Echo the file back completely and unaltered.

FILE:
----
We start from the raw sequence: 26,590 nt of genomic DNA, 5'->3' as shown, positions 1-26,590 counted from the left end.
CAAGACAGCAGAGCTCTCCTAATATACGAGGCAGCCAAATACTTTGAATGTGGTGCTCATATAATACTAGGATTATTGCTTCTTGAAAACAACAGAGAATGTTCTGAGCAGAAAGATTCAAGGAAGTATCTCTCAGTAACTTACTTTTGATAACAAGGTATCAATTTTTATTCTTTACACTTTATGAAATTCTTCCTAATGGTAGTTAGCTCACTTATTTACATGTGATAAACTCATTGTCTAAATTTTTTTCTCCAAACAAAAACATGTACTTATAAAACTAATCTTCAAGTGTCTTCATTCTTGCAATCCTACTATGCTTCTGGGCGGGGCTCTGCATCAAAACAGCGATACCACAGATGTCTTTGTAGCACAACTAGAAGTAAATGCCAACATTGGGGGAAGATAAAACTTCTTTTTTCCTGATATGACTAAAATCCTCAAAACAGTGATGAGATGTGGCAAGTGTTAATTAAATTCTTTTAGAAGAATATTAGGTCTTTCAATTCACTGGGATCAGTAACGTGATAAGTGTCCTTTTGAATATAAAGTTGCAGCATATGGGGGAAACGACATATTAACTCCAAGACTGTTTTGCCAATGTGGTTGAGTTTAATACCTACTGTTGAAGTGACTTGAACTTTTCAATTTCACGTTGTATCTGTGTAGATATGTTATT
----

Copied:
We start from the raw sequence: 26,590 nt of genomic DNA, 5'->3' as shown, positions 1-26,590 counted from the left end.
CAAGACAGCAGAGCTCTCCTAATATACGAGGCAGCCAAATACTTTGAATGTGGTGCTCATATAATACTAGGATTATTGCTTCTTGAAAACAACAGAGAATGTTCTGAGCAGAAAGATTCAAGGAAGTATCTCTCAGTAACTTACTTTTGATAACAAGGTATCAATTTTTATTCTTTACACTTTATGAAATTCTTCCTAATGGTAGTTAGCTCACTTATTTACATGTGATAAACTCATTGTCTAAATTTTTTTCTCCAAACAAAAACATGTACTTATAAAACTAATCTTCAAGTGTCTTCATTCTTGCAATCCTACTATGCTTCTGGGCGGGGCTCTGCATCAAAACAGCGATACCACAGATGTCTTTGTAGCACAACTAGAAGTAAATGCCAACATTGGGGGAAGATAAAACTTCTTTTTTCCTGATATGACTAAAATCCTCAAAACAGTGATGAGATGTGGCAAGTGTTAATTAAATTCTTTTAGAAGAATATTAGGTCTTTCAATTCACTGGGATCAGTAACGTGATAAGTGTCCTTTTGAATATAAAGTTGCAGCATATGGGGGAAACGACATATTAACTCCAAGACTGTTTTGCCAATGTGGTTGAGTTTAATACCTACTGTTGAAGTGACTTGAACTTTTCAATTTCACGTTGTATCTGTGTAGATATGTTATT